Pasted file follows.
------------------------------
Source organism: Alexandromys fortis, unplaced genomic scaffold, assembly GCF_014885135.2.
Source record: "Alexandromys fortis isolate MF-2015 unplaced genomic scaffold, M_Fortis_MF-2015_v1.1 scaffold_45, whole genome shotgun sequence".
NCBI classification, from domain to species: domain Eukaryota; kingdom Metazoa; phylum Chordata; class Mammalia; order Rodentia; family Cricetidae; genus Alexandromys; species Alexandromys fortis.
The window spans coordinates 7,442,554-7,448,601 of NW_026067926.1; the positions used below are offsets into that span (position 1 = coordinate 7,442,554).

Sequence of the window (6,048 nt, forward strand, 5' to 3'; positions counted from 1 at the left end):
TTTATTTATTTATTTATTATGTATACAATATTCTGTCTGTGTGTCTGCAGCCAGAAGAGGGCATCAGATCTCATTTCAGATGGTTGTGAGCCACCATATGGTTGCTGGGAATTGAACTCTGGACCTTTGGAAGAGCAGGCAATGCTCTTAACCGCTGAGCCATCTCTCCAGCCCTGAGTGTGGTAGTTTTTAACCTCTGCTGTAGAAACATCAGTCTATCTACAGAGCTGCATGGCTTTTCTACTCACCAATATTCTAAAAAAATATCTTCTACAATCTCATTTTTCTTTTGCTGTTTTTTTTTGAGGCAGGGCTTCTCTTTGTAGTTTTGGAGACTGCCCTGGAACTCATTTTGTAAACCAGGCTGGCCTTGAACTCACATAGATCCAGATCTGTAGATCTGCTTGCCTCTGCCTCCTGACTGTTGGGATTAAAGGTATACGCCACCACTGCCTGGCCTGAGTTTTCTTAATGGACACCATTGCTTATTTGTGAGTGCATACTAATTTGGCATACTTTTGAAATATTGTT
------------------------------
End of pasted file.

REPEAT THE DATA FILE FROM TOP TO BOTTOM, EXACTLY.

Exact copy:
Source organism: Alexandromys fortis, unplaced genomic scaffold, assembly GCF_014885135.2.
Source record: "Alexandromys fortis isolate MF-2015 unplaced genomic scaffold, M_Fortis_MF-2015_v1.1 scaffold_45, whole genome shotgun sequence".
NCBI classification, from domain to species: domain Eukaryota; kingdom Metazoa; phylum Chordata; class Mammalia; order Rodentia; family Cricetidae; genus Alexandromys; species Alexandromys fortis.
The window spans coordinates 7,442,554-7,448,601 of NW_026067926.1; the positions used below are offsets into that span (position 1 = coordinate 7,442,554).

Sequence of the window (6,048 nt, forward strand, 5' to 3'; positions counted from 1 at the left end):
TTTATTTATTTATTTATTATGTATACAATATTCTGTCTGTGTGTCTGCAGCCAGAAGAGGGCATCAGATCTCATTTCAGATGGTTGTGAGCCACCATATGGTTGCTGGGAATTGAACTCTGGACCTTTGGAAGAGCAGGCAATGCTCTTAACCGCTGAGCCATCTCTCCAGCCCTGAGTGTGGTAGTTTTTAACCTCTGCTGTAGAAACATCAGTCTATCTACAGAGCTGCATGGCTTTTCTACTCACCAATATTCTAAAAAAATATCTTCTACAATCTCATTTTTCTTTTGCTGTTTTTTTTTGAGGCAGGGCTTCTCTTTGTAGTTTTGGAGACTGCCCTGGAACTCATTTTGTAAACCAGGCTGGCCTTGAACTCACATAGATCCAGATCTGTAGATCTGCTTGCCTCTGCCTCCTGACTGTTGGGATTAAAGGTATACGCCACCACTGCCTGGCCTGAGTTTTCTTAATGGACACCATTGCTTATTTGTGAGTGCATACTAATTTGGCATACTTTTGAAATATTGTT